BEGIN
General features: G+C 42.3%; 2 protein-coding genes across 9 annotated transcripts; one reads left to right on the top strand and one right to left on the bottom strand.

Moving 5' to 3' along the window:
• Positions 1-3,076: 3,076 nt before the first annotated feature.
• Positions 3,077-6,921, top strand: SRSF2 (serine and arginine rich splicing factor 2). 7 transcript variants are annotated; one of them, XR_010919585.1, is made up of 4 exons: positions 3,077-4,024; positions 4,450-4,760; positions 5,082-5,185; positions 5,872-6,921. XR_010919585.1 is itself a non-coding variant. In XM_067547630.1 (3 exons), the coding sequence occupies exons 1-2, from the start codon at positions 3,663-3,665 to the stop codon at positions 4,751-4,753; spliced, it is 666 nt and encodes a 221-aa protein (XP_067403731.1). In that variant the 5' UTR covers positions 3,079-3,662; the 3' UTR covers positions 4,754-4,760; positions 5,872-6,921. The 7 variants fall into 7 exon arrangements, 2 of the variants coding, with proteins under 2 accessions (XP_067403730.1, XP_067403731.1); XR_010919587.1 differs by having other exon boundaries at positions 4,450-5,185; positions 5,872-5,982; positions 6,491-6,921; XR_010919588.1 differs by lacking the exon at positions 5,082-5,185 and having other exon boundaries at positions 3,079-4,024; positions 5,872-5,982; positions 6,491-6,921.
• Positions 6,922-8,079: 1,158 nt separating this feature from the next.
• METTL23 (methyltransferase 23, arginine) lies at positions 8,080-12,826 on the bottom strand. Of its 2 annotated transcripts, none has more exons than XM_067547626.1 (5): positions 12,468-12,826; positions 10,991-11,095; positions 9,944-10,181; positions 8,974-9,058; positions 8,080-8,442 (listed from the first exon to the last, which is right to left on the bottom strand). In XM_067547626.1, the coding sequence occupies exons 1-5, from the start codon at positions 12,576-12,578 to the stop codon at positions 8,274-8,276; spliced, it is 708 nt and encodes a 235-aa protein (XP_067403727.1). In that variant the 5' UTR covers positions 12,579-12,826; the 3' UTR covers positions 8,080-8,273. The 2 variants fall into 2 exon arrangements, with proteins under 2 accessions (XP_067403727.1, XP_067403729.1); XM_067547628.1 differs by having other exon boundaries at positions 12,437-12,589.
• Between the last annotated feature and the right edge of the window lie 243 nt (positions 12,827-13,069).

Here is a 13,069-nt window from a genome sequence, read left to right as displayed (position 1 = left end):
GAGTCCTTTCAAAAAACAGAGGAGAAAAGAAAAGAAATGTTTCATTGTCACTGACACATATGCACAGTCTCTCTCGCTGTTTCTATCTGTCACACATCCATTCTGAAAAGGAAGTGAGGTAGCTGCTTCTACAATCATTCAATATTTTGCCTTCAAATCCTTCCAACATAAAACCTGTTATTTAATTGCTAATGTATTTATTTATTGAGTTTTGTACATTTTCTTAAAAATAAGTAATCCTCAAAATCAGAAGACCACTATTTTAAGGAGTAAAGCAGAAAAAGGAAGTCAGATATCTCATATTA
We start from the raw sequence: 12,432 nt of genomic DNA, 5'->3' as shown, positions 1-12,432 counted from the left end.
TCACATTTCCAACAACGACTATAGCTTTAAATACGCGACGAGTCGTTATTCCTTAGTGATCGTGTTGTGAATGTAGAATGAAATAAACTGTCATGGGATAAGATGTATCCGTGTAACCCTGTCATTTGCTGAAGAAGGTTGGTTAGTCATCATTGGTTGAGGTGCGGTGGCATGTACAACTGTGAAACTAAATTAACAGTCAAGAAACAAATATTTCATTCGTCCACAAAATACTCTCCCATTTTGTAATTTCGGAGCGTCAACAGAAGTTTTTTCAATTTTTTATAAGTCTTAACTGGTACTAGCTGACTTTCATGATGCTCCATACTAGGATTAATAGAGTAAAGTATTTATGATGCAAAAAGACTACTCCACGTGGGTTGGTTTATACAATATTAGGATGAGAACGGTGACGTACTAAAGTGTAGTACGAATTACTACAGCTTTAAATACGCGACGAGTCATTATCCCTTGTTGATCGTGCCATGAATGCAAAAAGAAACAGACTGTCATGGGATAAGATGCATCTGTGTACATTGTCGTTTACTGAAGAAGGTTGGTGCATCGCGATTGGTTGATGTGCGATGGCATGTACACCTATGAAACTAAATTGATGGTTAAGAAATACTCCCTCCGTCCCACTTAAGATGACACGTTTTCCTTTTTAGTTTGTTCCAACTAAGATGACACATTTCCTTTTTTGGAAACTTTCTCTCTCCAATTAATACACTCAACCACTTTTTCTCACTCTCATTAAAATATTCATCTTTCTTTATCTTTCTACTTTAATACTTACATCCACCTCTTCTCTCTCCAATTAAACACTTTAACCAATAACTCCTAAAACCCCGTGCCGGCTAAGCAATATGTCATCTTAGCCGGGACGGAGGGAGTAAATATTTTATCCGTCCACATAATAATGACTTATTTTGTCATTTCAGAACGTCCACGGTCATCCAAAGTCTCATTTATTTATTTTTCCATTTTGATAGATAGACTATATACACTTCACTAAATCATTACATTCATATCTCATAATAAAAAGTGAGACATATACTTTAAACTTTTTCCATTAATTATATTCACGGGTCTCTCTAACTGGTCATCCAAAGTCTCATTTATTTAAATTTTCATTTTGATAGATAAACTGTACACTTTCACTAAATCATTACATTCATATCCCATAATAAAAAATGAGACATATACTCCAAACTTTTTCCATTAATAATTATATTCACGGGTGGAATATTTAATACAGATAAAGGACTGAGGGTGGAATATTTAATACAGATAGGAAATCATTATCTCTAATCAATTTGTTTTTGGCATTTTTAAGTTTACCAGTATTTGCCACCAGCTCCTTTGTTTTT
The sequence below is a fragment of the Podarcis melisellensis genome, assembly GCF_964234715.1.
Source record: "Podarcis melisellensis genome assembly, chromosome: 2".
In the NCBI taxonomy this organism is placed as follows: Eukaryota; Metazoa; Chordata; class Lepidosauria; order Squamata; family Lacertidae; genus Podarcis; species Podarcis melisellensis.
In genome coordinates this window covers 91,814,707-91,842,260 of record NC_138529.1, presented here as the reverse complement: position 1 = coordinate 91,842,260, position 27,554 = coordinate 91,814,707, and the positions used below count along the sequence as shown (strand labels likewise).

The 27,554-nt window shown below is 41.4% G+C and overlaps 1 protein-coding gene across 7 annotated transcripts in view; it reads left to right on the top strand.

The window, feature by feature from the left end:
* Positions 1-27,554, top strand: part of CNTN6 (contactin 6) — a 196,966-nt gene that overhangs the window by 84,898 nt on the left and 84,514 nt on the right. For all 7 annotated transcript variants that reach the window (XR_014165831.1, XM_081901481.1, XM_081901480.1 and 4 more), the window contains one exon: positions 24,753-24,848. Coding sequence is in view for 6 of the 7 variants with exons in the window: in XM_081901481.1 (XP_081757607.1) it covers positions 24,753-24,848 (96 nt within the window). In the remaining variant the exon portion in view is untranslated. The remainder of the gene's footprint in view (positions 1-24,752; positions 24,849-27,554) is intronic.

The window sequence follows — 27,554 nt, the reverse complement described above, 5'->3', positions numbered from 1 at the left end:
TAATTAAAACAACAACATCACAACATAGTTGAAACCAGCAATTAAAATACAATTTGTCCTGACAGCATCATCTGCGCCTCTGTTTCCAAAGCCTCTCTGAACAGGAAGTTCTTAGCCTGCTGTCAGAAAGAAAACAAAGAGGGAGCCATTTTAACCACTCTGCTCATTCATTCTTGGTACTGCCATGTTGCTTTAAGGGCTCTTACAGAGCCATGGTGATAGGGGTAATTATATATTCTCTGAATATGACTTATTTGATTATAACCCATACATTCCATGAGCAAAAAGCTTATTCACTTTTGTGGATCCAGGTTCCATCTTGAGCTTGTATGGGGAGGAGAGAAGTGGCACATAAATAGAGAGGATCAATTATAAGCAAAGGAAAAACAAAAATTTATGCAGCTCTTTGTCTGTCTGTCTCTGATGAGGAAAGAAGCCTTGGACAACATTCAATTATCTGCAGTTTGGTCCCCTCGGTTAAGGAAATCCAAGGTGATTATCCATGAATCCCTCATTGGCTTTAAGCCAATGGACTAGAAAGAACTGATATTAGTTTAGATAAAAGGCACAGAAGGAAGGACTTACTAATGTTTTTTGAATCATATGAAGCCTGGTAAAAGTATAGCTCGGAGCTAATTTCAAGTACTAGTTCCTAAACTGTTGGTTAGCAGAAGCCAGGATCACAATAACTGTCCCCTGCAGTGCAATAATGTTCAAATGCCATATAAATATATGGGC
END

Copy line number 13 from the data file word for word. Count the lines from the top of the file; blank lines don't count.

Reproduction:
Source record: "Podarcis melisellensis genome assembly, chromosome: 2".